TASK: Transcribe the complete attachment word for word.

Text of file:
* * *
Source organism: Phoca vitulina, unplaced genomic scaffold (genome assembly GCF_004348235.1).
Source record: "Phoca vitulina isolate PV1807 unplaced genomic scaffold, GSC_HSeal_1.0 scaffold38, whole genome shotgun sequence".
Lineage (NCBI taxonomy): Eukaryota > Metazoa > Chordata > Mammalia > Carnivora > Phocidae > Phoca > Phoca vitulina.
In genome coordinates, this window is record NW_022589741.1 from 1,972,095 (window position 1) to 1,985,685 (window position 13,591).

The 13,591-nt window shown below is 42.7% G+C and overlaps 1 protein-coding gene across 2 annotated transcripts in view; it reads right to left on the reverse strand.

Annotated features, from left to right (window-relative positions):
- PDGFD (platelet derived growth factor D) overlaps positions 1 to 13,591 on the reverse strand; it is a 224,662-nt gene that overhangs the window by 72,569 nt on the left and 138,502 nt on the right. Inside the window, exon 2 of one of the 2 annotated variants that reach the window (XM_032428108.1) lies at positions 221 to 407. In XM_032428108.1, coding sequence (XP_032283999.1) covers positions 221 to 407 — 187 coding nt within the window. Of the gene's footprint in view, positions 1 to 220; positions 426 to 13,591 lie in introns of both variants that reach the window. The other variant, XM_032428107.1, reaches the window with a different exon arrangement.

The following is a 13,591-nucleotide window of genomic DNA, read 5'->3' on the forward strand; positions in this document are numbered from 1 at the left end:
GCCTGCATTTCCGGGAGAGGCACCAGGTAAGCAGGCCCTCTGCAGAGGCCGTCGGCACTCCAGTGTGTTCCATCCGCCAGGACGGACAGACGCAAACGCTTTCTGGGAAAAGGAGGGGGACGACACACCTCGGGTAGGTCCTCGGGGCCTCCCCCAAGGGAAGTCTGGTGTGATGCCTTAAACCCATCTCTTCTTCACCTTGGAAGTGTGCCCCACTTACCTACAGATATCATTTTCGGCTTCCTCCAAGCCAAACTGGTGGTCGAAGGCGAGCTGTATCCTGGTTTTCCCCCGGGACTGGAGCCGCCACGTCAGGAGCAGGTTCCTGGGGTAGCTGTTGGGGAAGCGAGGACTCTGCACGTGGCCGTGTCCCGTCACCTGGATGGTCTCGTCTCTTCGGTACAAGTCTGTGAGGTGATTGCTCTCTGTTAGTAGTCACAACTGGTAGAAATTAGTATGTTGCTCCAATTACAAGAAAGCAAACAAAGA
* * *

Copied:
Source organism: Phoca vitulina, unplaced genomic scaffold (genome assembly GCF_004348235.1).
Source record: "Phoca vitulina isolate PV1807 unplaced genomic scaffold, GSC_HSeal_1.0 scaffold38, whole genome shotgun sequence".
Lineage (NCBI taxonomy): Eukaryota > Metazoa > Chordata > Mammalia > Carnivora > Phocidae > Phoca > Phoca vitulina.
In genome coordinates, this window is record NW_022589741.1 from 1,972,095 (window position 1) to 1,985,685 (window position 13,591).

The 13,591-nt window shown below is 42.7% G+C and overlaps 1 protein-coding gene across 2 annotated transcripts in view; it reads right to left on the reverse strand.

Annotated features, from left to right (window-relative positions):
- PDGFD (platelet derived growth factor D) overlaps positions 1 to 13,591 on the reverse strand; it is a 224,662-nt gene that overhangs the window by 72,569 nt on the left and 138,502 nt on the right. Inside the window, exon 2 of one of the 2 annotated variants that reach the window (XM_032428108.1) lies at positions 221 to 407. In XM_032428108.1, coding sequence (XP_032283999.1) covers positions 221 to 407 — 187 coding nt within the window. Of the gene's footprint in view, positions 1 to 220; positions 426 to 13,591 lie in introns of both variants that reach the window. The other variant, XM_032428107.1, reaches the window with a different exon arrangement.

The following is a 13,591-nucleotide window of genomic DNA, read 5'->3' on the forward strand; positions in this document are numbered from 1 at the left end:
GCCTGCATTTCCGGGAGAGGCACCAGGTAAGCAGGCCCTCTGCAGAGGCCGTCGGCACTCCAGTGTGTTCCATCCGCCAGGACGGACAGACGCAAACGCTTTCTGGGAAAAGGAGGGGGACGACACACCTCGGGTAGGTCCTCGGGGCCTCCCCCAAGGGAAGTCTGGTGTGATGCCTTAAACCCATCTCTTCTTCACCTTGGAAGTGTGCCCCACTTACCTACAGATATCATTTTCGGCTTCCTCCAAGCCAAACTGGTGGTCGAAGGCGAGCTGTATCCTGGTTTTCCCCCGGGACTGGAGCCGCCACGTCAGGAGCAGGTTCCTGGGGTAGCTGTTGGGGAAGCGAGGACTCTGCACGTGGCCGTGTCCCGTCACCTGGATGGTCTCGTCTCTTCGGTACAAGTCTGTGAGGTGATTGCTCTCTGTTAGTAGTCACAACTGGTAGAAATTAGTATGTTGCTCCAATTACAAGAAAGCAAACAAAGA